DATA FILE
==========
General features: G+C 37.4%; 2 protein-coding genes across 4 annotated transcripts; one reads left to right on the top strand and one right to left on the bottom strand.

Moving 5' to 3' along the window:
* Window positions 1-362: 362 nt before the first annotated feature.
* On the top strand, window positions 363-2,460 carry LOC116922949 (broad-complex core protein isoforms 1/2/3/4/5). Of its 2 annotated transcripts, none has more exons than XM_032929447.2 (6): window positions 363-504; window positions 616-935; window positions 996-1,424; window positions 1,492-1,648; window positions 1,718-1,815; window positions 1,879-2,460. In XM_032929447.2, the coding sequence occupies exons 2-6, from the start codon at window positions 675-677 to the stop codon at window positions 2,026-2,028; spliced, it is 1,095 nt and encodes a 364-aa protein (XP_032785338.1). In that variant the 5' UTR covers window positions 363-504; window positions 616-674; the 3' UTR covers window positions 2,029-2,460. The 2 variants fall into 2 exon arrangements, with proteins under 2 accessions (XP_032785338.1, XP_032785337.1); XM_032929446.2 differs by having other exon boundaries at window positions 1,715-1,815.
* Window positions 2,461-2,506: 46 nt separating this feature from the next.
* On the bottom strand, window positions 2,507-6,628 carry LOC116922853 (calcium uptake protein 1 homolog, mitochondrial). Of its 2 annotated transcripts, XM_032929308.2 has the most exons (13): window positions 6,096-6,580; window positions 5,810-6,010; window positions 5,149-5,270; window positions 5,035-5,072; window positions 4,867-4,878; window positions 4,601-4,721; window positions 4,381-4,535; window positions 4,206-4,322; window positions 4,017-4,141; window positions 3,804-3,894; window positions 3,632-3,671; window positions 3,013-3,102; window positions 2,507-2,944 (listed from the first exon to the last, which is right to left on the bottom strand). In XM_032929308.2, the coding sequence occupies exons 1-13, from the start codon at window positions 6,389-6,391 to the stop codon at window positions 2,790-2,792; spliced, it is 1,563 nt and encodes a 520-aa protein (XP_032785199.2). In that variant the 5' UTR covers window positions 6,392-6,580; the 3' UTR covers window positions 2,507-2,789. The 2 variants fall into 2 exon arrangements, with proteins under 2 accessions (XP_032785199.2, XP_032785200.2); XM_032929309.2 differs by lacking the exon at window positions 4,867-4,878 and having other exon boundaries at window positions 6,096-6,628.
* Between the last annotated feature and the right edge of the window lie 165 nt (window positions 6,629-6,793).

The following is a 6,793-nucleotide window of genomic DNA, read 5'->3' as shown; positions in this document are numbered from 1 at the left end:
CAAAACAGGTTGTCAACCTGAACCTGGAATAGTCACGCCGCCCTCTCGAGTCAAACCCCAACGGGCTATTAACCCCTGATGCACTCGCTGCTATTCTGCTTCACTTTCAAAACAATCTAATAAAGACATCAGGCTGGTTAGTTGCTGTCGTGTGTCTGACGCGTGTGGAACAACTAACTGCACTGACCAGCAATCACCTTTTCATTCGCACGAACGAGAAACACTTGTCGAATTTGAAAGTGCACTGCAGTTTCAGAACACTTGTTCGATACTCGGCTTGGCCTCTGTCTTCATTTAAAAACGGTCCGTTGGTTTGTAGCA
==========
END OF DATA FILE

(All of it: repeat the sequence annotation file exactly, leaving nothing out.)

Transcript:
General features: G+C 37.4%; 2 protein-coding genes across 4 annotated transcripts; one reads left to right on the top strand and one right to left on the bottom strand.

Moving 5' to 3' along the window:
* Window positions 1-362: 362 nt before the first annotated feature.
* On the top strand, window positions 363-2,460 carry LOC116922949 (broad-complex core protein isoforms 1/2/3/4/5). Of its 2 annotated transcripts, none has more exons than XM_032929447.2 (6): window positions 363-504; window positions 616-935; window positions 996-1,424; window positions 1,492-1,648; window positions 1,718-1,815; window positions 1,879-2,460. In XM_032929447.2, the coding sequence occupies exons 2-6, from the start codon at window positions 675-677 to the stop codon at window positions 2,026-2,028; spliced, it is 1,095 nt and encodes a 364-aa protein (XP_032785338.1). In that variant the 5' UTR covers window positions 363-504; window positions 616-674; the 3' UTR covers window positions 2,029-2,460. The 2 variants fall into 2 exon arrangements, with proteins under 2 accessions (XP_032785338.1, XP_032785337.1); XM_032929446.2 differs by having other exon boundaries at window positions 1,715-1,815.
* Window positions 2,461-2,506: 46 nt separating this feature from the next.
* On the bottom strand, window positions 2,507-6,628 carry LOC116922853 (calcium uptake protein 1 homolog, mitochondrial). Of its 2 annotated transcripts, XM_032929308.2 has the most exons (13): window positions 6,096-6,580; window positions 5,810-6,010; window positions 5,149-5,270; window positions 5,035-5,072; window positions 4,867-4,878; window positions 4,601-4,721; window positions 4,381-4,535; window positions 4,206-4,322; window positions 4,017-4,141; window positions 3,804-3,894; window positions 3,632-3,671; window positions 3,013-3,102; window positions 2,507-2,944 (listed from the first exon to the last, which is right to left on the bottom strand). In XM_032929308.2, the coding sequence occupies exons 1-13, from the start codon at window positions 6,389-6,391 to the stop codon at window positions 2,790-2,792; spliced, it is 1,563 nt and encodes a 520-aa protein (XP_032785199.2). In that variant the 5' UTR covers window positions 6,392-6,580; the 3' UTR covers window positions 2,507-2,789. The 2 variants fall into 2 exon arrangements, with proteins under 2 accessions (XP_032785199.2, XP_032785200.2); XM_032929309.2 differs by lacking the exon at window positions 4,867-4,878 and having other exon boundaries at window positions 6,096-6,628.
* Between the last annotated feature and the right edge of the window lie 165 nt (window positions 6,629-6,793).

The following is a 6,793-nucleotide window of genomic DNA, read 5'->3' as shown; positions in this document are numbered from 1 at the left end:
CAAAACAGGTTGTCAACCTGAACCTGGAATAGTCACGCCGCCCTCTCGAGTCAAACCCCAACGGGCTATTAACCCCTGATGCACTCGCTGCTATTCTGCTTCACTTTCAAAACAATCTAATAAAGACATCAGGCTGGTTAGTTGCTGTCGTGTGTCTGACGCGTGTGGAACAACTAACTGCACTGACCAGCAATCACCTTTTCATTCGCACGAACGAGAAACACTTGTCGAATTTGAAAGTGCACTGCAGTTTCAGAACACTTGTTCGATACTCGGCTTGGCCTCTGTCTTCATTTAAAAACGGTCCGTTGGTTTGTAGCA